SchweigertOf all places, one of the biggest decisions with the Southern Illinois football program in the last several years happened at the Olive Garden restaurant on 13th Avenue South in Fargo.
FARGO — Of all places, one of the biggest decisions with the Southern Illinois football program in the last several years happened at the Olive Garden restaurant on 13th Avenue South in Fargo.
That’s where recently appointed SIU head coach Dale Lennon met with Bubba Schweigert over the Christmas holiday to talk about salad, bread sticks and the defensive coordinator position. The two were a team before at the University of North Dakota, but Schweigert resigned to take the head coaching job at Minnesota-Duluth.
The Bulldogs were on the rise, winning a North Central Conference title and reaching the NCAA Division II playoffs in two of his four years. Lennon had just put behind his status as the all-time winningest head coach at UND to take the SIU position.
“Division II was going in a different direction,” Lennon said. “It was a good experience when we were together, but both of us were in the same boat. By doing this move, we felt like young coaches again starting over. It gave us extra energy and it’s still there.”
There will be plenty of energy today at Gate City Bank Field at the Fargodome when SIU takes on No. 3-ranked North Dakota State. It will be full of Bison fans with the exception of the northwest corner, where 84-year-old Virginia Schweigert, who probably shouldn’t be climbing stairs, will do so anyway to watch the only one of her six sons who doesn’t live in North Dakota.
“She won’t sit on the concourse,” said Shannon Schweigert of Fargo, the youngest of the six boys. “She’s a gamer.”
The Schweigert boys helped put Zeeland on the North Dakota football map back in their day. They’ve all maintained their state roots with Lowell living in Grand Forks, Keith in Fargo, Mahlon in Hettinger and Kent in Bismarck.
All except Bubba.
“We’re pretty much homebodies,” he said. “We grew up a conservative family that was taught not to take too many chances. That’s the way we were raised.”
That probably makes Bubba the bandit of the brothers. Not only did he shun the relative security of being a head coach at Duluth, he runs a defense that can be high risk at times with its blitzing schemes.
The 3-4 scheme has given NDSU troubles over the years, first at UND and now just more than 1,000 miles away from Zeeland, where Virginia still lives. That was the hardest part, Bubba said – leaving mom.
He and his wife, Laura, have two sons in second and fourth grade and leaving the North Dakota/Minnesota neighborhood meant Virginia would only be able to see them once or twice a year.
“Being away from the grandkids was sure hard on her,” Bubba said. “That was the hardest thing about her boy going away. Once I get to a certain age, that’s OK, but leaving the grandkids was probably different.”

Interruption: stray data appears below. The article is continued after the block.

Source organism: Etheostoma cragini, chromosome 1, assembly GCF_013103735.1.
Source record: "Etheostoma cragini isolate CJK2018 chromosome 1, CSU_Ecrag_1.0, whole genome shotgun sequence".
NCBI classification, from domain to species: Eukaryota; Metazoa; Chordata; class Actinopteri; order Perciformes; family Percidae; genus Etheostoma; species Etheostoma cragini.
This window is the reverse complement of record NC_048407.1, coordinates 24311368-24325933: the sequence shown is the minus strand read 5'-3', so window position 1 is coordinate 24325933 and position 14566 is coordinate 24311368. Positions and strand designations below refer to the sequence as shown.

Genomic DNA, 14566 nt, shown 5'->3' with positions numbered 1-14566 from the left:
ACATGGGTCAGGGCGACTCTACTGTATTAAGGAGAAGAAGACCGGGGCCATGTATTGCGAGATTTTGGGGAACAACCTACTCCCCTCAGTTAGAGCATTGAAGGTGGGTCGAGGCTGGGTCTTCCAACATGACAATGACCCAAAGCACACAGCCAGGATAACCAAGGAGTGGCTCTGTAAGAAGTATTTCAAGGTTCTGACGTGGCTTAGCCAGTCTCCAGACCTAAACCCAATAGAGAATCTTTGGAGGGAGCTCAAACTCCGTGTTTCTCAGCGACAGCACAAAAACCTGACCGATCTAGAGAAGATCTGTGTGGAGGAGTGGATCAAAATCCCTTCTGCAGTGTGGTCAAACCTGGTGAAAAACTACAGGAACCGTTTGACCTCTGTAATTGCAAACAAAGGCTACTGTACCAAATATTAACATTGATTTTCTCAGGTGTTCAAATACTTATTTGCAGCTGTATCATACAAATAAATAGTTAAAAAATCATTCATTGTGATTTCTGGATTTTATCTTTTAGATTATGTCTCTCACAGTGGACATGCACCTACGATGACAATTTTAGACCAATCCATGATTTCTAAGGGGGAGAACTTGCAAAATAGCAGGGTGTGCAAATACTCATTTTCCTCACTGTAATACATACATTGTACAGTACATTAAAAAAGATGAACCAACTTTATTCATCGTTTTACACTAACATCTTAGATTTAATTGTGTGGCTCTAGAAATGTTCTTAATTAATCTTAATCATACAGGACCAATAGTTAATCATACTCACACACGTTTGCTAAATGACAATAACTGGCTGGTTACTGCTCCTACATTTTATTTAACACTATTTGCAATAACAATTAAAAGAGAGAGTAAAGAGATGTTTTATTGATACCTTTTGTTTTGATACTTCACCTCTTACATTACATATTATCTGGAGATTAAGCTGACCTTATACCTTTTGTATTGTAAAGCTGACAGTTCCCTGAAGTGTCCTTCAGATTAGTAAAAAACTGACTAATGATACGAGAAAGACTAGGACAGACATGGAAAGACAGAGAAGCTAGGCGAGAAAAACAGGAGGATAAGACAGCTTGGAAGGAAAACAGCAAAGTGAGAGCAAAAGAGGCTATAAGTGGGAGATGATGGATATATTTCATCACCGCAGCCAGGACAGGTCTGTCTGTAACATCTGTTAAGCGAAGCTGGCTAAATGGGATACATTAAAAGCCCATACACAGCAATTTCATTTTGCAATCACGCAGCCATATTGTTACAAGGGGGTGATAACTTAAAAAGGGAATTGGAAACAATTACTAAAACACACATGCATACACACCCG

But Bubba, in accepting Jamestown College’s Rollie Greeno Award for outstanding commitment in education and coaching, described his mother as the ultimate team player.
Shannon, in fact, said the move to Illinois was harder on Bubba than it was on mom.
“I think everyone is supportive of his move,” Shannon said. “Bubba always set his own path, and that part has been a lot different than the rest of us.”
This will be Bubba’s third trip back to his home state with SIU, and the first two didn’t treat the Salukis well. The Bison won 35-27 in 2008 and 20-6 two years ago.
There’s been some impatience in Carbondale, too. SIU is coming off back-to-back losing seasons of 5-6 and 4-7. And for a program that recently built a new stadium and was accustomed to winning – it reached the FCS playoffs seven straight years from 2003-09 – there were questions.
Lennon won a Missouri Valley Football Conference title in each of his first two years at SIU in ’08 and ’09. The Salukis reached the FCS quarterfinals in 2009.
At 5-3 overall this year, SIU needs a win today to stay in playoff contention. It means Bubba will have to wear two hats when he’s in town: See the family but maintain the business trip mentality.
“There’s always a personal aspect to it, but there’s also a work aspect to it,” he said. “The personal aspect is a lot of fun, yet you have to keep your focus. We talk to our players about that. We know it’s a tough opponent we’ll take on in their own place. It’s quite an environment what they accomplished in the last couple of years.”
All of the brothers will be at the game including Kent, who is an assistant coach at Bismarck Century. The Patriots played in the Class AAA playoffs Friday night. There will be grandchildren and great-grandchildren.
Up in the Fargodome’s visiting coaching booth, Bubba will be more intense than a harsh winter on Zeeland’s Main Street. But at least for three hours, all of Virginia’s six boys will be in the same building.